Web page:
High-Grade Glioma Patients Should Not Be Excluded From Phase I Trials


Often excluded from early trials, adults with high-grade gliomas may be good candidates for solid tumor phase I studies of single agents, according to a new analysis.

Adults with high-grade gliomas (HGGs) may be good candidates for solid tumor phase I studies of single agents, according to a new analysis. These patients are often excluded from such trials for a variety of reasons.

“To maximize patient safety and minimize the chance of non-reproducible results, phase I studies use strict eligibility criteria that have historically excluded patients with primary CNS tumors such as glioblastoma,” wrote study authors led by Mrinal M. Gounder, MD, of Memorial Sloan-Kettering Cancer Center in New York. “The reasons given to exclude such patients include poor prognosis, excessive toxicities, neurologic complications, drug-drug interactions (DDIs) with antiepileptics, and limited efficacy as a result of poor penetration across the blood-brain barrier.”

In fact, a recent analysis found that among more than 3,000 patients enrolled in phase I trials over a 10-year period, only 8 patients had primary or metastatic central nervous system (CNS) tumors. The new study examined phase I trials of patients with HGGs enrolled in Adult Brain Tumor Consortium trials, and compared these to patients with solid tumors in phase I studies from the National Cancer Institute (NCI) and others. Results were published online ahead of print in the Journal of Clinical Oncology.

In total, the study included 327 patients with advanced, refractory HGG enrolled into eight separate trials. Five of those trials involved targeted molecular therapy, and three involved a cytotoxic agent. The median age at enrollment was 52 years, and median ECOG performance status was 0; 63% of patients had a diagnosis of glioblastoma.

The median number of prior therapies was one, and most of the evaluable patients (64%) received temozolomide as first-line therapy. Almost all patients (97%) had received prior radiation therapy, and 79% of patients were treated with at least one anti-epileptic drug.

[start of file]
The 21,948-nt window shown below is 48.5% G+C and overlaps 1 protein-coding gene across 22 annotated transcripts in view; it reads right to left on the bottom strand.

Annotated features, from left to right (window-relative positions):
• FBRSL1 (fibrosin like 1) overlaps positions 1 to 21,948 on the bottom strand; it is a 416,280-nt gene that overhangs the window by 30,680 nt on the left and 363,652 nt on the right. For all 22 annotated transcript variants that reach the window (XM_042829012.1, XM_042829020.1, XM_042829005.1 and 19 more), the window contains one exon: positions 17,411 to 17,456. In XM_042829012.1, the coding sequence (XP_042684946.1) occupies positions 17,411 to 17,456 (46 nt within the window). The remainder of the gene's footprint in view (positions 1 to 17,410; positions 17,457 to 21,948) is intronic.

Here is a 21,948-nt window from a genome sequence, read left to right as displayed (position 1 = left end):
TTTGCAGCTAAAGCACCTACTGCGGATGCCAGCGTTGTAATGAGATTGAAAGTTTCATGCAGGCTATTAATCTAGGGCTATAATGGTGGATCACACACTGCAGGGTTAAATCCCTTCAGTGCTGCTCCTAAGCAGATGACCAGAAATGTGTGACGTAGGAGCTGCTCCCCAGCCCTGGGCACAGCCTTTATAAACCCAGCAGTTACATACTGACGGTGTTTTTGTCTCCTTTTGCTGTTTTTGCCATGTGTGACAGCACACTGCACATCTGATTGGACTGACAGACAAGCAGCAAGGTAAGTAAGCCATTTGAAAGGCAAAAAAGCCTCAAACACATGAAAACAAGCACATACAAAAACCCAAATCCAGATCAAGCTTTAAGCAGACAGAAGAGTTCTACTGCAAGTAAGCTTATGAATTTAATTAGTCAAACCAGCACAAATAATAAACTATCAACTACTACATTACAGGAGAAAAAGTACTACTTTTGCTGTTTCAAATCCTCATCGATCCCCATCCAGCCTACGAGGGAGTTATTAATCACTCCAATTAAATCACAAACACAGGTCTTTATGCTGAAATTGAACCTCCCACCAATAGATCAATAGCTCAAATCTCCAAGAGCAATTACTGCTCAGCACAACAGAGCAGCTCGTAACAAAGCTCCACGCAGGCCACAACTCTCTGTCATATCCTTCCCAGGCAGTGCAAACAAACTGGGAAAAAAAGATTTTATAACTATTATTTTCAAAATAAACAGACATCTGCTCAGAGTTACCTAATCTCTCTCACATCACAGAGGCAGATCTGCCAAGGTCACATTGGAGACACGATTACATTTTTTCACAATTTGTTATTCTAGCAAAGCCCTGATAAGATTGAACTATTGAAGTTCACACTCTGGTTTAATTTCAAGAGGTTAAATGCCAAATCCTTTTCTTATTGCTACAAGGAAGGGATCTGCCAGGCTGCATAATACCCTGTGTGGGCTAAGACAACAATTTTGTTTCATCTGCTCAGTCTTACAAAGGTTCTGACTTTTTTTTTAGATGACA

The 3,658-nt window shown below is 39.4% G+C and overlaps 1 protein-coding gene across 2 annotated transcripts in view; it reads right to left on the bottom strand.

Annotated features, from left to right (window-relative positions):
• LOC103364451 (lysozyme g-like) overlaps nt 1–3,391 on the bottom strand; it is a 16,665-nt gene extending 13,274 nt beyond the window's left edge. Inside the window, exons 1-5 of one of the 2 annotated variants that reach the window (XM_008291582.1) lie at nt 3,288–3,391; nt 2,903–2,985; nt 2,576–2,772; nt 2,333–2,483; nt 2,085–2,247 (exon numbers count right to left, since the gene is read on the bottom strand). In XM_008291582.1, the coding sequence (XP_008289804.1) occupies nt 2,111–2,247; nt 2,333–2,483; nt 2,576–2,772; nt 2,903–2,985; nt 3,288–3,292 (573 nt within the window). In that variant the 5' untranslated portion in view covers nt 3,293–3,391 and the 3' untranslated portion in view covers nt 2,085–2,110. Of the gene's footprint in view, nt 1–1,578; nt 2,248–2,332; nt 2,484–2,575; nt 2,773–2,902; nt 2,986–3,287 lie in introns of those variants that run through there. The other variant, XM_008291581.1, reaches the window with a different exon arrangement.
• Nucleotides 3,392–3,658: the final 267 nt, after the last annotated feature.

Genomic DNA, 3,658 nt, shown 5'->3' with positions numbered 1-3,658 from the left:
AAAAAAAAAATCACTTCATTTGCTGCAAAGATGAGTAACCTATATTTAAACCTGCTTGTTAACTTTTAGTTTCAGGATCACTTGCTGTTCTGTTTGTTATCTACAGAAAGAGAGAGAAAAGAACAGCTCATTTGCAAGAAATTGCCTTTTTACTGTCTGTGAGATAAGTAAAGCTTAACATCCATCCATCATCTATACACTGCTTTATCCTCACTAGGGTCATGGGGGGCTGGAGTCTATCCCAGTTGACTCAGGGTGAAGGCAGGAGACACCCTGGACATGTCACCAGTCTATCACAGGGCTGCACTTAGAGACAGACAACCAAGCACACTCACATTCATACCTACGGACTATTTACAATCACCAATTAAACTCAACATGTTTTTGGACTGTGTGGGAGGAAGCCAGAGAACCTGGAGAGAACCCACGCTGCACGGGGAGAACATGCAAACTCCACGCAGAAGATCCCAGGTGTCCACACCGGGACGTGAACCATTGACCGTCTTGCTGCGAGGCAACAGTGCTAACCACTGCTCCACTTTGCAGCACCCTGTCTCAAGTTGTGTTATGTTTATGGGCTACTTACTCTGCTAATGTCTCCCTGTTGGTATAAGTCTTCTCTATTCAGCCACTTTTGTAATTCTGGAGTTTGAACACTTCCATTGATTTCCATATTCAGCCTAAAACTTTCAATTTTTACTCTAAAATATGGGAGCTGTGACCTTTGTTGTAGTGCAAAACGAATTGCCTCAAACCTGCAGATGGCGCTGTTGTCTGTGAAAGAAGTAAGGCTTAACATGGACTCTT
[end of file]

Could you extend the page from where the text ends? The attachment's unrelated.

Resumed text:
When compared to the cohort of other solid tumor studies, there were significant differences with regard to performance status, sex, number of prior systemic therapies, number of study drugs, prior radiation therapy, and metastatic sites (P < .001 for all).

HGG patients were on study for a median of two therapy cycles, and 96% were evaluable for the primary endpoints of the study. In terms of toxicity, 5% had a grade 3 or higher nonhematologic adverse events (AEs), and 0.9% had a grade 4 or higher hematologic toxicity, both during cycle 1; most of those AEs (66%) occurred at the highest drug level tested in the study.

The combined partial and complete response rate for the HGG patients was 5.5%, and the median progression-free and overall survival times were 1.8 months and 6 months, respectively. Though perceived lack of efficacy is among the primary barriers for inclusion in trials, this is in line with other solid tumor studies.

“We recommend that patients with HGG be included in single-agent phase I [solid tumor studies] when there is sound biologic rationale and favorable pharmacokinetic properties,” the authors concluded.

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